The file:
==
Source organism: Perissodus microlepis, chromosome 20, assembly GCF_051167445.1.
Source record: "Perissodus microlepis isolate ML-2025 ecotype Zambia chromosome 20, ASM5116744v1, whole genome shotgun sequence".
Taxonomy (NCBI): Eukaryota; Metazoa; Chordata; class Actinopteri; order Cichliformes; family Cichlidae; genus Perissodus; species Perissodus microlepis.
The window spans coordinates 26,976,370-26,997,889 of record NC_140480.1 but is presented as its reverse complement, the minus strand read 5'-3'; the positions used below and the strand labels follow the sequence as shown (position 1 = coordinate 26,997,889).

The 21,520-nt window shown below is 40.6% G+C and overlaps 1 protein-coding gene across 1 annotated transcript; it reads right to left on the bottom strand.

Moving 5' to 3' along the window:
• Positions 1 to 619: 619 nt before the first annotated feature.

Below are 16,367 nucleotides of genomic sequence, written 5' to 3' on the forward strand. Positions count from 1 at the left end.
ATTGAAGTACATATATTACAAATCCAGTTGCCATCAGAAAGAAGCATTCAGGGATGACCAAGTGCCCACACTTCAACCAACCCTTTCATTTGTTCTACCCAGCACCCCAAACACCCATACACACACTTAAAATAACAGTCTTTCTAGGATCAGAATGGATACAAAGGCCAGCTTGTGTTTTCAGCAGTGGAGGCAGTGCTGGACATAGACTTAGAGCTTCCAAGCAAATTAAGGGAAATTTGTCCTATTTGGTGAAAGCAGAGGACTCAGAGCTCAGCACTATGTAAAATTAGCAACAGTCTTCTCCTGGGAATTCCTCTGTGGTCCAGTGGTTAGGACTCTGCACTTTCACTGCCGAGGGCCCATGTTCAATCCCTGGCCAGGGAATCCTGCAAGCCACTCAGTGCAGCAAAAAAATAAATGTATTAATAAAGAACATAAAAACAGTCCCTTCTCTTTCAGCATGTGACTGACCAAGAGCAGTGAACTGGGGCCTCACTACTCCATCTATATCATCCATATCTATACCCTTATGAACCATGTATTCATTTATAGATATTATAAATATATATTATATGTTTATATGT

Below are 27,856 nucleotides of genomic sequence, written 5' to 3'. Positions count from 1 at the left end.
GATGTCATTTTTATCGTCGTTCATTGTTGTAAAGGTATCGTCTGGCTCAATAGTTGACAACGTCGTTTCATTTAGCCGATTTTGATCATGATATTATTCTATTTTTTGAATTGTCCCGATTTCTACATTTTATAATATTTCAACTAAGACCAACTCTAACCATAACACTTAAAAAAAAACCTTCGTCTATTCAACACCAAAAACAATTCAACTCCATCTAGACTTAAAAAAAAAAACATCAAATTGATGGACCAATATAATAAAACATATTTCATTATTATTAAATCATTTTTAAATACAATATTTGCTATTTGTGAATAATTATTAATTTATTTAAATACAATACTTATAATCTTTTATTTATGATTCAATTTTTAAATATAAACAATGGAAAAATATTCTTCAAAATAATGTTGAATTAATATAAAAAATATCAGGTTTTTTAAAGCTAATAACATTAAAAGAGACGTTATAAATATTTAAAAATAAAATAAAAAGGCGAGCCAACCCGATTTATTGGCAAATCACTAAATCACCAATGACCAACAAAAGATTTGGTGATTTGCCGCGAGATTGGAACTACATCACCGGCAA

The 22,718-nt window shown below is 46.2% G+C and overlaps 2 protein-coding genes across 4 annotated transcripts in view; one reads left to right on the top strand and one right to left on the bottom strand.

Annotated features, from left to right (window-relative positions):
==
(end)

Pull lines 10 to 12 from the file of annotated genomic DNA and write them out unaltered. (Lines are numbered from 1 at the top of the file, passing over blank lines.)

Below are 27,856 nucleotides of genomic sequence, written 5' to 3'. Positions count from 1 at the left end.
GATGTCATTTTTATCGTCGTTCATTGTTGTAAAGGTATCGTCTGGCTCAATAGTTGACAACGTCGTTTCATTTAGCCGATTTTGATCATGATATTATTCTATTTTTTGAATTGTCCCGATTTCTACATTTTATAATATTTCAACTAAGACCAACTCTAACCATAACACTTAAAAAAAAACCTTCGTCTATTCAACACCAAAAACAATTCAACTCCATCTAGACTTAAAAAAAAAAACATCAAATTGATGGACCAATATAATAAAACATATTTCATTATTATTAAATCATTTTTAAATACAATATTTGCTATTTGTGAATAATTATTAATTTATTTAAATACAATACTTATAATCTTTTATTTATGATTCAATTTTTAAATATAAACAATGGAAAAATATTCTTCAAAATAATGTTGAATTAATATAAAAAATATCAGGTTTTTTAAAGCTAATAACATTAAAAGAGACGTTATAAATATTTAAAAATAAAATAAAAAGGCGAGCCAACCCGATTTATTGGCAAATCACTAAATCACCAATGACCAACAAAAGATTTGGTGATTTGCCGCGAGATTGGAACTACATCACCGGCAA

The 22,718-nt window shown below is 46.2% G+C and overlaps 2 protein-coding genes across 4 annotated transcripts in view; one reads left to right on the top strand and one right to left on the bottom strand.